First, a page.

Donald Trump's views on climate change may provide a boost to oil production in the US. He stated in his campaign that the US was being disadvantaged by rules and regulations aimed to prevent (or at least slow down) climate change. This could signal a more positive attitude from the US government towards oil and gas companies over the medium term.
Although there's no certainty that Trump will follow through on his campaign policies when he becomes President, it seems likely that he'll be less positive about battling the effects of climate change than Barack Obama. This could be bad news for Shell(LSE: RDSB).
While looser regulations may sound like a good thing for oil and gas producers, it could mean that the current imbalance between supply and demand worsens. Already there's a surplus of supply in global oil markets and even if OPEC cuts production, it will still leave demand short of supply until well into 2017. More relaxed regulations in the US could lead to higher domestic production, which may hurt the oil price over the medium term.
Prepare for volatility
Since Shell's financial performance is closely linked to the price of oil, it could lead to a more challenging period than anticipated for the company. This could mean a cut in Shell's guidance, which may cause a decline in its share price in the short run. As such, long-term investors should be prepared for volatility as well as the prospect of paper losses in the near future.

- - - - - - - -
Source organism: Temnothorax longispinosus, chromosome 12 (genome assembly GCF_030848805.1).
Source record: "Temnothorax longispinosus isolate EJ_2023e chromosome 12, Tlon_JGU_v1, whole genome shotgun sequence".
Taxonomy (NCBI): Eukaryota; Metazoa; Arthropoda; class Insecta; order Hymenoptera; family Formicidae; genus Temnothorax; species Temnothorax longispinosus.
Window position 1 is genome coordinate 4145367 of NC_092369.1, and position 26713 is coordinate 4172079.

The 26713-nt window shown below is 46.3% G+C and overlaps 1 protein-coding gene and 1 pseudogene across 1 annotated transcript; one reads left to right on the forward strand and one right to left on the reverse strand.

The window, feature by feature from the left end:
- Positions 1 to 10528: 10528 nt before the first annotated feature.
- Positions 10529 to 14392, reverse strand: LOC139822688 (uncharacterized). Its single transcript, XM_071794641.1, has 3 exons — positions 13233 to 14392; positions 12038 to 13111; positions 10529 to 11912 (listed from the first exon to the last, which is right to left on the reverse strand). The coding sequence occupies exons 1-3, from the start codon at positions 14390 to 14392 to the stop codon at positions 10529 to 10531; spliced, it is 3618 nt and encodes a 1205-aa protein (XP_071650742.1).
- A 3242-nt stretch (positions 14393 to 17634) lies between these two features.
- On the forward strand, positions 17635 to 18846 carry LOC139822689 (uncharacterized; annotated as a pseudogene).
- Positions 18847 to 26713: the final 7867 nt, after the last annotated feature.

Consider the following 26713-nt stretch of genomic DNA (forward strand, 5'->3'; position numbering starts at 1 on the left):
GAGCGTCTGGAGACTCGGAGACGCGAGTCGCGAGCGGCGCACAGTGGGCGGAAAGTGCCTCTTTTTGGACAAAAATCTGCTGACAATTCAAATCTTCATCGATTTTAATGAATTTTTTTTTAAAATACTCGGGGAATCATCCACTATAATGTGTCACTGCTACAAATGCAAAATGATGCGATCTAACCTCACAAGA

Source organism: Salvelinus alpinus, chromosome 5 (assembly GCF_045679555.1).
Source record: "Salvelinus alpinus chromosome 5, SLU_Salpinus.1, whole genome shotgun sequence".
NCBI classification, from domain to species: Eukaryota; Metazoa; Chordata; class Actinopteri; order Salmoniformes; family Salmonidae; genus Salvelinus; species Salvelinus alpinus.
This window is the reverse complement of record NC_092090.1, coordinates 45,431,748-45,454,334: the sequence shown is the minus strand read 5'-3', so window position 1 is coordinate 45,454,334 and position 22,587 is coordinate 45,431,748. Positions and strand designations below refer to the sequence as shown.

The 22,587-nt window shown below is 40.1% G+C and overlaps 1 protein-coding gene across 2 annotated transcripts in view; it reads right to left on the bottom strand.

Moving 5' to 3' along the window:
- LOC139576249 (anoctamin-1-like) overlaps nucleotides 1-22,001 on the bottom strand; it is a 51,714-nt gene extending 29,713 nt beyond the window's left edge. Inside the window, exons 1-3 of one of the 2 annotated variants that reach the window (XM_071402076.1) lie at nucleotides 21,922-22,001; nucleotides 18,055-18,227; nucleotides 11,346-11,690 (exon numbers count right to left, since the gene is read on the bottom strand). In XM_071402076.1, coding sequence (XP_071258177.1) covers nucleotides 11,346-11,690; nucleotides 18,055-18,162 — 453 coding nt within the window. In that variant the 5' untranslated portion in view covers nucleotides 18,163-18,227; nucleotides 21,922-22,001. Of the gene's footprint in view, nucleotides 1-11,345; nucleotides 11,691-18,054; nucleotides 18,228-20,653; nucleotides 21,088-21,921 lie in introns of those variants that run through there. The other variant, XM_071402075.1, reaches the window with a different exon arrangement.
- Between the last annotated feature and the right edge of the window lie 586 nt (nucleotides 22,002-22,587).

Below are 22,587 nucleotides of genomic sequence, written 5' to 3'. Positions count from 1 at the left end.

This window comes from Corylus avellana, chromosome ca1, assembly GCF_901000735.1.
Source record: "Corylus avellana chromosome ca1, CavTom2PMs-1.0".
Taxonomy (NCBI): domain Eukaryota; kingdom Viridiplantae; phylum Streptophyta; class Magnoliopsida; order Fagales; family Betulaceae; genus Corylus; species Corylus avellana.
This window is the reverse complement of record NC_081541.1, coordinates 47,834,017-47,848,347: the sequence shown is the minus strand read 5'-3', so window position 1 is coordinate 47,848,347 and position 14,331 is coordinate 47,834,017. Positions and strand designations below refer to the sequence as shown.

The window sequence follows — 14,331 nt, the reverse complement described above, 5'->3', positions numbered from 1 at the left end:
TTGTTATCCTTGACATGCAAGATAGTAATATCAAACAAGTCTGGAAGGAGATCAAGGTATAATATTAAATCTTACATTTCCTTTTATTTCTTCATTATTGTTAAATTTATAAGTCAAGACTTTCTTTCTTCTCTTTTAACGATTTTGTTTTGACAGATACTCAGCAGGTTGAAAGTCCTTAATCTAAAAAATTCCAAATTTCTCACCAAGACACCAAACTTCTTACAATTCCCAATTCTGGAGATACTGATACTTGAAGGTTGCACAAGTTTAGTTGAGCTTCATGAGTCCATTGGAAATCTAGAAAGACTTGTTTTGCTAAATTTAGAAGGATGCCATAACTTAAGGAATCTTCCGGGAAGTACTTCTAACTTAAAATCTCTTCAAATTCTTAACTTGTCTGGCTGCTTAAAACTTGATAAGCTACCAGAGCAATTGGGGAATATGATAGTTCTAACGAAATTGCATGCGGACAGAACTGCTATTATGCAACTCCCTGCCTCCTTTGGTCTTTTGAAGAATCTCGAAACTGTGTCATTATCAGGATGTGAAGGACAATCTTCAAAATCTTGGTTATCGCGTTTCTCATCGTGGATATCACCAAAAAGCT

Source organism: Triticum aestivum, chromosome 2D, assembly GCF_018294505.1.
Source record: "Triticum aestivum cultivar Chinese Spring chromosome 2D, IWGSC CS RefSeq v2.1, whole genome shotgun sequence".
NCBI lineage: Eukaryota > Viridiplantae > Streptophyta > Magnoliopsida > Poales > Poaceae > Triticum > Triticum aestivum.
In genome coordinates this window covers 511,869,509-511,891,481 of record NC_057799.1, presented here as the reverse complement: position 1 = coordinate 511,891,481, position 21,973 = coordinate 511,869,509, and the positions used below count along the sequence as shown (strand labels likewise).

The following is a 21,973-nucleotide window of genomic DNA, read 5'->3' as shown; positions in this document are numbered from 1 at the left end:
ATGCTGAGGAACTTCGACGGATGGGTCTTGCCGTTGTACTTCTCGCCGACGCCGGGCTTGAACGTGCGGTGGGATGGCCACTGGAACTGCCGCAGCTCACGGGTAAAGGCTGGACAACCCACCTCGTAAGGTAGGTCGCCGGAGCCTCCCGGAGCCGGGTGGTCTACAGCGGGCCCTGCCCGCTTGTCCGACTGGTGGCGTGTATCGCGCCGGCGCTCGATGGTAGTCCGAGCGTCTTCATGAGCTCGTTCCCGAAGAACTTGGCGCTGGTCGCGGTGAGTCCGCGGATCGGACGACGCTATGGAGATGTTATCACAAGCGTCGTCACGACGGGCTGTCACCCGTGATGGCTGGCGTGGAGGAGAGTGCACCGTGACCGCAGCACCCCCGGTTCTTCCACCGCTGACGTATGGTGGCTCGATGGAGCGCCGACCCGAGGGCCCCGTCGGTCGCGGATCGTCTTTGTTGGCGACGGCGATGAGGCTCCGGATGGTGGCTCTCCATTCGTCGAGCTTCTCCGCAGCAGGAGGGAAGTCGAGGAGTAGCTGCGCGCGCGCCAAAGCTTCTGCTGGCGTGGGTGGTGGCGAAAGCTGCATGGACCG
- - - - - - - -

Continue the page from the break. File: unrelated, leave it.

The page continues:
However, for those with plenty of patience, Shell has stunning growth potential. Key to its performance beyond 2017 will be the integration of the acquired BG assets. Thus far, this process is going as planned and it has the potential to lift Shell's free cash flow to over $20bn per annum by 2020. When you consider that its free cash flow was just $3.7bn last year, this shows that its financial performance could be set to improve drastically.
Furthermore, Shell's price-to-book (P/B) ratio of 1.4 indicates that it offers good value for money. It shows that even if the oil price falls, Shell's share price may not come under as much pressure as other, more expensive oil and gas companies. Shell's wide margin of safety could also equate to long-term capital gain prospects. When combined with its yield of 7.2%, this indicates that Shell's long-term total return will be significant.
In the short run, Shell's share price could fall if Donald Trump's apparent distaste for current climate change policies leads to higher oil production in the US. However, with the potential for higher free cash flow resulting from the successful integration of the BG assets, as well as a wide margin of safety and high yield, Shell remains a strong buy for those taking a long view.
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Peter Stephens owns shares of Royal Dutch Shell B. The Motley Fool UK has recommended Royal Dutch Shell B. We Fools don't all hold the same opinions, but we all believe that considering a diverse range of insights makes us better investors.